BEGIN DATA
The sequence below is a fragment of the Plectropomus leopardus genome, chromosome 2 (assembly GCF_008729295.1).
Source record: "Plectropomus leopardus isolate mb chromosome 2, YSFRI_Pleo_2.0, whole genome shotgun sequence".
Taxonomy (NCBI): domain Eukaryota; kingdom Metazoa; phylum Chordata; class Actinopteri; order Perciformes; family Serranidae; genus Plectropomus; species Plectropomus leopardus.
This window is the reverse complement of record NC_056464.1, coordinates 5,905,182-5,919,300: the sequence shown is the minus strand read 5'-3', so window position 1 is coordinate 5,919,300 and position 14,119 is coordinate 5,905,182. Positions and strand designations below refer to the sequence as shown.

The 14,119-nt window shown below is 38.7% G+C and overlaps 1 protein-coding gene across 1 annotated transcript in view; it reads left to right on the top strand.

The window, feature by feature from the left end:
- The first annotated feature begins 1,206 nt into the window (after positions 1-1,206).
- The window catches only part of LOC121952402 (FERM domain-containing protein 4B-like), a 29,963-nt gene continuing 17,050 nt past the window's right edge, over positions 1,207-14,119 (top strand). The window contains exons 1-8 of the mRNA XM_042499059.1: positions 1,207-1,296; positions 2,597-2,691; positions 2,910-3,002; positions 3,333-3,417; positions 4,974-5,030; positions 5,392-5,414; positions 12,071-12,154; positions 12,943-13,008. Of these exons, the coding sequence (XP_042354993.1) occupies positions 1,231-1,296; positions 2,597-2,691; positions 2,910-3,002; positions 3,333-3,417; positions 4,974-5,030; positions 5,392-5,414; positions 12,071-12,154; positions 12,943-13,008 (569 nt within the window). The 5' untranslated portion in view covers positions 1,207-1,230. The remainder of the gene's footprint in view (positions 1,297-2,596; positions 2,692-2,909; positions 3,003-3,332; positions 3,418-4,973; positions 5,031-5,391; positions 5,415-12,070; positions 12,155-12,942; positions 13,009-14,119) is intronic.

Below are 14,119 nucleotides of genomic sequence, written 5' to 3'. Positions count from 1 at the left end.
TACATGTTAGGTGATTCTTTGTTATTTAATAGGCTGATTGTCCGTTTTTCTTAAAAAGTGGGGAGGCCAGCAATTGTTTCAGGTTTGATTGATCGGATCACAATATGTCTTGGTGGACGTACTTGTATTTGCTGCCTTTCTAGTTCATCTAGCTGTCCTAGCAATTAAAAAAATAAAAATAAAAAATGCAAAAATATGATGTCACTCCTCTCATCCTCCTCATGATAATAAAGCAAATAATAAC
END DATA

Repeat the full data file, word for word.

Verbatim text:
The sequence below is a fragment of the Plectropomus leopardus genome, chromosome 2 (assembly GCF_008729295.1).
Source record: "Plectropomus leopardus isolate mb chromosome 2, YSFRI_Pleo_2.0, whole genome shotgun sequence".
Taxonomy (NCBI): domain Eukaryota; kingdom Metazoa; phylum Chordata; class Actinopteri; order Perciformes; family Serranidae; genus Plectropomus; species Plectropomus leopardus.
This window is the reverse complement of record NC_056464.1, coordinates 5,905,182-5,919,300: the sequence shown is the minus strand read 5'-3', so window position 1 is coordinate 5,919,300 and position 14,119 is coordinate 5,905,182. Positions and strand designations below refer to the sequence as shown.

The 14,119-nt window shown below is 38.7% G+C and overlaps 1 protein-coding gene across 1 annotated transcript in view; it reads left to right on the top strand.

The window, feature by feature from the left end:
- The first annotated feature begins 1,206 nt into the window (after positions 1-1,206).
- The window catches only part of LOC121952402 (FERM domain-containing protein 4B-like), a 29,963-nt gene continuing 17,050 nt past the window's right edge, over positions 1,207-14,119 (top strand). The window contains exons 1-8 of the mRNA XM_042499059.1: positions 1,207-1,296; positions 2,597-2,691; positions 2,910-3,002; positions 3,333-3,417; positions 4,974-5,030; positions 5,392-5,414; positions 12,071-12,154; positions 12,943-13,008. Of these exons, the coding sequence (XP_042354993.1) occupies positions 1,231-1,296; positions 2,597-2,691; positions 2,910-3,002; positions 3,333-3,417; positions 4,974-5,030; positions 5,392-5,414; positions 12,071-12,154; positions 12,943-13,008 (569 nt within the window). The 5' untranslated portion in view covers positions 1,207-1,230. The remainder of the gene's footprint in view (positions 1,297-2,596; positions 2,692-2,909; positions 3,003-3,332; positions 3,418-4,973; positions 5,031-5,391; positions 5,415-12,070; positions 12,155-12,942; positions 13,009-14,119) is intronic.

Below are 14,119 nucleotides of genomic sequence, written 5' to 3'. Positions count from 1 at the left end.
TACATGTTAGGTGATTCTTTGTTATTTAATAGGCTGATTGTCCGTTTTTCTTAAAAAGTGGGGAGGCCAGCAATTGTTTCAGGTTTGATTGATCGGATCACAATATGTCTTGGTGGACGTACTTGTATTTGCTGCCTTTCTAGTTCATCTAGCTGTCCTAGCAATTAAAAAAATAAAAATAAAAAATGCAAAAATATGATGTCACTCCTCTCATCCTCCTCATGATAATAAAGCAAATAATAAC